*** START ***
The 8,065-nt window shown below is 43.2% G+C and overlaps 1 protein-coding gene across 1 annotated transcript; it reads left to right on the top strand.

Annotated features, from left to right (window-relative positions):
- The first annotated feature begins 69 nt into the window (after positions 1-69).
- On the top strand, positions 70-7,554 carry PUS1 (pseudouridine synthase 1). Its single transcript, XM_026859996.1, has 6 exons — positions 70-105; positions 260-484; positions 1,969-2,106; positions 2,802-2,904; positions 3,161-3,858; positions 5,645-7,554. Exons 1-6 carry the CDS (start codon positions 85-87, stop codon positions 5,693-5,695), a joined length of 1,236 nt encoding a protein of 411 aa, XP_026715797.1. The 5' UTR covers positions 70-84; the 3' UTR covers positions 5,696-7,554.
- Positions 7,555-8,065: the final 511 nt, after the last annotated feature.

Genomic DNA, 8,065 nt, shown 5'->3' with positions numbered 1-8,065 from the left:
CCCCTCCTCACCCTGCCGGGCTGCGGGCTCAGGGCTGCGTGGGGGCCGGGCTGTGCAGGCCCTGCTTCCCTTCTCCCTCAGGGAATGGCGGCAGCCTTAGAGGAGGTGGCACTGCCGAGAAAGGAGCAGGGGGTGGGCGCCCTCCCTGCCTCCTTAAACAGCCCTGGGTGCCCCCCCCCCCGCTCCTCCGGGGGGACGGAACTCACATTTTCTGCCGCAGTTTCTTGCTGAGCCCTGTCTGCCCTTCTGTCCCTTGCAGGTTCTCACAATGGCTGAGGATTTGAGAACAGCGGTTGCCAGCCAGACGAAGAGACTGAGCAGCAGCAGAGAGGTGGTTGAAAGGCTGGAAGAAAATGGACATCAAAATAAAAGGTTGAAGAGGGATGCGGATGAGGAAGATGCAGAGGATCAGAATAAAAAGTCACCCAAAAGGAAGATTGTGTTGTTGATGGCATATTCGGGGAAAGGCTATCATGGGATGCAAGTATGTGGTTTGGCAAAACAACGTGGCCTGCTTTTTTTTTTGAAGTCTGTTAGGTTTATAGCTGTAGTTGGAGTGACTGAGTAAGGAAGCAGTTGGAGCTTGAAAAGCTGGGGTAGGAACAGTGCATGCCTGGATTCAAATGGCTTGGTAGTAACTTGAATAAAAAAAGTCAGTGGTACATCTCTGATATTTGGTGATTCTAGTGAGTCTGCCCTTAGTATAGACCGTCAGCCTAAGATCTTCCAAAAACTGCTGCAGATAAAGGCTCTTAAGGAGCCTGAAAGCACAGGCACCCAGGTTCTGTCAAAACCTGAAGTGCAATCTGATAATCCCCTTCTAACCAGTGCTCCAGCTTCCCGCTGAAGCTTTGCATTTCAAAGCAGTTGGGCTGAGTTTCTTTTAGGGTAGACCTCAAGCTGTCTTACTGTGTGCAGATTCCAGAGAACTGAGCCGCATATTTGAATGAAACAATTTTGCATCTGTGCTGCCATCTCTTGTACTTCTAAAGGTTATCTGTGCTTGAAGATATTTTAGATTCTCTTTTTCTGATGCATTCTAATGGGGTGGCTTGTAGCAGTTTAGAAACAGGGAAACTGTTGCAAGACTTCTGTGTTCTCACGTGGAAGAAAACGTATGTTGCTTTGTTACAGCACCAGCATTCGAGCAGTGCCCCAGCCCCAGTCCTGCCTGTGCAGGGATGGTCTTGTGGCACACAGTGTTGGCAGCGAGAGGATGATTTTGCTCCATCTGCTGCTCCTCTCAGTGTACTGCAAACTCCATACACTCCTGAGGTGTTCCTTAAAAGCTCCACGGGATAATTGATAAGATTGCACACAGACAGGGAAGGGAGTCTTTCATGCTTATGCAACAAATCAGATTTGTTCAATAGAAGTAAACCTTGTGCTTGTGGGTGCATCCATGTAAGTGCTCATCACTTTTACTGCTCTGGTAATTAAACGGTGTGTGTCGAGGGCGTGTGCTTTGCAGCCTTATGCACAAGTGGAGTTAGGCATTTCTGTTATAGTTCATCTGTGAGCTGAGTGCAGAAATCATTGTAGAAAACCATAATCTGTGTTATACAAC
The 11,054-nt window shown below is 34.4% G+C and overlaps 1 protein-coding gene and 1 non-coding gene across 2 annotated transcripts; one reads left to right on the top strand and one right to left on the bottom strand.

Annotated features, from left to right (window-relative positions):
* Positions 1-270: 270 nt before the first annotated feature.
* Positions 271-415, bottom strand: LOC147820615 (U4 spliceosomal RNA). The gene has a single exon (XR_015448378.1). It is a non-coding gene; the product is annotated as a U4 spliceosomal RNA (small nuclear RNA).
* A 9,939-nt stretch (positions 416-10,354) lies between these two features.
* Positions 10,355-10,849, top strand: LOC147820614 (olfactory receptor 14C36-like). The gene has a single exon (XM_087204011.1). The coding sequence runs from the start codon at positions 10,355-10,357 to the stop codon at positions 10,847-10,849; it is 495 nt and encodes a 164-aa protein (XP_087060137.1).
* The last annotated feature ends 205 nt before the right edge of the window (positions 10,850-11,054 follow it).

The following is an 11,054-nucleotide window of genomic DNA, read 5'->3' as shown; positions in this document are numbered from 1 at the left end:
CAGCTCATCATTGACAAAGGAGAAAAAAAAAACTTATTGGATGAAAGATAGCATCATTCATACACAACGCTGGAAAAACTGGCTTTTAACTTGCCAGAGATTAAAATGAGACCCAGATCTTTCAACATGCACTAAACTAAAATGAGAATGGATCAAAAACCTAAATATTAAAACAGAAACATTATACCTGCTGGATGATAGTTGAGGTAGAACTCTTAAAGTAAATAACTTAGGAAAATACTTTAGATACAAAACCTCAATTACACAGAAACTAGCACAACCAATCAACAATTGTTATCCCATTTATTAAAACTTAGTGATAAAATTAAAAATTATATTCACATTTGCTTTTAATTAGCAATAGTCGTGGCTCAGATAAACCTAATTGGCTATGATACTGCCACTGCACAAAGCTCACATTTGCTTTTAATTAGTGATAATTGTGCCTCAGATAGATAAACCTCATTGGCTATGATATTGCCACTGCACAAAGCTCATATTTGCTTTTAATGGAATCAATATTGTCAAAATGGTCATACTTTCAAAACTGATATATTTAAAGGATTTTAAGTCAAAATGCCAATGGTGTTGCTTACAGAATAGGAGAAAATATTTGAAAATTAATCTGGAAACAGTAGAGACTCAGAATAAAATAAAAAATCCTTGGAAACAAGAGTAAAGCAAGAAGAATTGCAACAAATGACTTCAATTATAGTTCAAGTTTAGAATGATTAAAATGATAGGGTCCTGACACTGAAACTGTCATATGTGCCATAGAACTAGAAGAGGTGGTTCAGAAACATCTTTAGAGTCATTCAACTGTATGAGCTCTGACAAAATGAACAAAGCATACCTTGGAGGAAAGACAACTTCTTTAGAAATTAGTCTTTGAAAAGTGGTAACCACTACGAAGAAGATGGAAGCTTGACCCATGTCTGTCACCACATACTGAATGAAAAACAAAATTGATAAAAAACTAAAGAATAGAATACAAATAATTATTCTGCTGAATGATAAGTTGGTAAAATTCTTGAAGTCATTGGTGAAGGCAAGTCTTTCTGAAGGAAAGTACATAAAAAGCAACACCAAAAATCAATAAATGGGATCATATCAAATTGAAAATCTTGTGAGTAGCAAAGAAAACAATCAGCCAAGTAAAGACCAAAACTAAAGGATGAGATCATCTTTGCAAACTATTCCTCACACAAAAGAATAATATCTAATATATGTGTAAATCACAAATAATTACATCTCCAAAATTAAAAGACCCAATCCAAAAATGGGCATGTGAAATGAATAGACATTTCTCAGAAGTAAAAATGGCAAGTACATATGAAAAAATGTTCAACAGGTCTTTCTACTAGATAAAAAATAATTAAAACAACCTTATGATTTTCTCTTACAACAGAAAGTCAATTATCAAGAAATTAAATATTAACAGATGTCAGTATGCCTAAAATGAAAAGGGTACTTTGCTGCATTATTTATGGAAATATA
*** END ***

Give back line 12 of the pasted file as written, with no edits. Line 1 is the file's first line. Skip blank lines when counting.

* A 9,939-nt stretch (positions 416-10,354) lies between these two features.